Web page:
Up-knowledge vs. Up-skill: In order for employees to embrace technology and build their digital competencies they need to first understand the concepts, use, and applicability of the tools and technologies leaders want to integrate. Understanding what these technologies are, how they can enable finance transformation, and why the employee is critical to the success is key to adoption. Eliminating the fear of technology-driven change and approaching it as a developmental opportunity for the Finance workforce will help gain the necessary buy-in at all levels. This should be part of the overall vision which is clearly communicated from the top and embraced across all levels of the Finance function, allowing leaders to champion and lead the charge for employees to see, understand and therefore want to be part of the future. Once the vision is understood and the parallel is made between the change in the work and how that impacts the type of role needed there are several ways to then address key competency gaps and focus on the necessary skillset evolution. Examples of key technologies that finance leaders and employees should be familiar with include robotic process automation (RPA), enhanced data analytics and visualization solutions, as well as tools to promote process collaboration and automation through the use of artificial intelligence (AI) and machine learning (ML).

Some upskilling best practice examples include multi-pronged learning paths, where a mixture of self-paced, on demand learning materials is made available, as well as instructor-led hands on focus to improve digital literacy. A model where employees can gain recognition of achievements through gamification and internal competition (the carrot) in addition to where leadership goals and objectives are shared and communicated through competency requirements (the stick) is an effective way to not only motivate but to encourage employees to embrace their own digital transformation. These paths can be customized to the organization and overall vision and objectives as well so that the focus can be as targeted or broad as needed. Early engagement with internal learning and development (L&D) can save time and effort in the long run by utilizing existing frameworks and strategies to engage associates, while potentially only needed to create or refine content applicable to the function.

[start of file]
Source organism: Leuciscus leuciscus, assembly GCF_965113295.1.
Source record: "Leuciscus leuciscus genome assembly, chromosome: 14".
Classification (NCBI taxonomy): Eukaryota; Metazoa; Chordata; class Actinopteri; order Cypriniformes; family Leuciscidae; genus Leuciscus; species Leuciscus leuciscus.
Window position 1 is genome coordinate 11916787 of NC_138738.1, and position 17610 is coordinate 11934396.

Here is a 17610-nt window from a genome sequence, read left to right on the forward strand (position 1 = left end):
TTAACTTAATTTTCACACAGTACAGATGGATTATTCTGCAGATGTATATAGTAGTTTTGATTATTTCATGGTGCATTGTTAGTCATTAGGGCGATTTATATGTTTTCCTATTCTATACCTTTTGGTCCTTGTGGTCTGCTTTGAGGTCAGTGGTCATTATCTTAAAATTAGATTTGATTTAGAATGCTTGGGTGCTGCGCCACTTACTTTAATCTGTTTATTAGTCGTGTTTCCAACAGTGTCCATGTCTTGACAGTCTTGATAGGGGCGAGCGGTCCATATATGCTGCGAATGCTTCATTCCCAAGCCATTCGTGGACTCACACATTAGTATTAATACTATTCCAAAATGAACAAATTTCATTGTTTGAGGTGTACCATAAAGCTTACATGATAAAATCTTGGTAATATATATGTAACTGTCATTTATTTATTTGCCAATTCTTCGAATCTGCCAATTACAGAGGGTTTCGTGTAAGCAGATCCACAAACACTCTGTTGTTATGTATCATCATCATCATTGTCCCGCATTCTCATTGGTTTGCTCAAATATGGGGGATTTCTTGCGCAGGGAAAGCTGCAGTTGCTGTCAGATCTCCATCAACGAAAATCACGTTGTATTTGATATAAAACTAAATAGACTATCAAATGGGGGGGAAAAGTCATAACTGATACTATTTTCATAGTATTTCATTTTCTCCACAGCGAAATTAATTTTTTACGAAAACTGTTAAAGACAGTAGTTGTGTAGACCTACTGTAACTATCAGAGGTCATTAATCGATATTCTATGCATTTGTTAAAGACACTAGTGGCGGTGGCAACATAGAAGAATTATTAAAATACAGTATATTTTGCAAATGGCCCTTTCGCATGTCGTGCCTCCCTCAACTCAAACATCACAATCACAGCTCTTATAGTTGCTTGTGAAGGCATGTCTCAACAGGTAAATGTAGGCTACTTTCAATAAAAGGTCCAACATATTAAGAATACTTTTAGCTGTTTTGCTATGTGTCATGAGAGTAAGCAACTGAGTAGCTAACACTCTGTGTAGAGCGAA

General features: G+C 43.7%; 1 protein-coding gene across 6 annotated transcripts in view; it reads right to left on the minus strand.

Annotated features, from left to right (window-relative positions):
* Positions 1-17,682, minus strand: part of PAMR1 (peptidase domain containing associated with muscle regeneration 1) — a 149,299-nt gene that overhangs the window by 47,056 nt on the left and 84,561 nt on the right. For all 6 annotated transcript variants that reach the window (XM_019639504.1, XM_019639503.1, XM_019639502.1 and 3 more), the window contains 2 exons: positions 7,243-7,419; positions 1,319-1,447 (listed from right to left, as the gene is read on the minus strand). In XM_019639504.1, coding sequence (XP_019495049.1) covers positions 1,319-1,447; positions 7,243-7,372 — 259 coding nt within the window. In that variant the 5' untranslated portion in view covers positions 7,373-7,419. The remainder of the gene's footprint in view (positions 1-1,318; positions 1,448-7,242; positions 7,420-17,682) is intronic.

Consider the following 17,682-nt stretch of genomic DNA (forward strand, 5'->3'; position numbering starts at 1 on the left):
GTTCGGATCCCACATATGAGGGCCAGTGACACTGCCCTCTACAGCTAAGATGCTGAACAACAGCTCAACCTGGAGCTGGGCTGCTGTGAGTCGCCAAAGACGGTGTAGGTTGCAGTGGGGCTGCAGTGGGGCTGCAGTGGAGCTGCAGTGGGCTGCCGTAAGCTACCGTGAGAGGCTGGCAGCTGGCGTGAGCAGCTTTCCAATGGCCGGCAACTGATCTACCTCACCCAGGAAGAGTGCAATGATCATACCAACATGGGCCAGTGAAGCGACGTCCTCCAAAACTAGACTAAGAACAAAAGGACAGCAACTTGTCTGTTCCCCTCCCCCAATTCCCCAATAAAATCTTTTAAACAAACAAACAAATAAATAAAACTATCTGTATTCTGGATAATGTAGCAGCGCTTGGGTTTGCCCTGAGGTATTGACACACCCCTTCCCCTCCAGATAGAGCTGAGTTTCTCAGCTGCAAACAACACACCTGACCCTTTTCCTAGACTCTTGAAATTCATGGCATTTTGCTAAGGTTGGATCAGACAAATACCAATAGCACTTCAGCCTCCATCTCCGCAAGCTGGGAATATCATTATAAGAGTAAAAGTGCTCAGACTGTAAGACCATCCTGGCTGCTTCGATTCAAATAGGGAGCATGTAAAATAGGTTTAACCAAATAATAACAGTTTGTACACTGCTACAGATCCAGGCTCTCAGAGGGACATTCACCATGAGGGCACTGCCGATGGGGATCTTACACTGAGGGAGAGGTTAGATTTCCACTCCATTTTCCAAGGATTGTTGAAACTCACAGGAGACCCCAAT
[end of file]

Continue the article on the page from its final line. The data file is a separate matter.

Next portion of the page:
Our current pace of change, coupled with unpredictable events such as the COVID-19 pandemic and the integration of the virtual work environment are driving the increasing need to ensure that the finance workforce is adequately prepared and skilled to thrive in a digital and transformational world. According to a recently published McKinsey & Company survey, “greater technology adoption in finance could drive lasting effects on a company’s overall resilience”. Companies who considered themselves considerably more prepared for future crises based on their response to the COVID-19 pandemic also reported greater use of digital and automation technologies within the finance function. That said, integrating technology to improve processes and reduce cost and risk associated with outdated, manual processes only works if the people who perform those processes are equipped to support them in the target state. Several approaches to doing so successfully have been shared in this article, but it is important to step back and review your individual strategic objectives and apply the right approach (or mixture) to ensure the highest probability for successful adoption and continuous evolution of not just the process through technology but the people.

This article was authored by FEI's Committee on Finance & IT (CFIT) Emerging Technologies Subcommittee.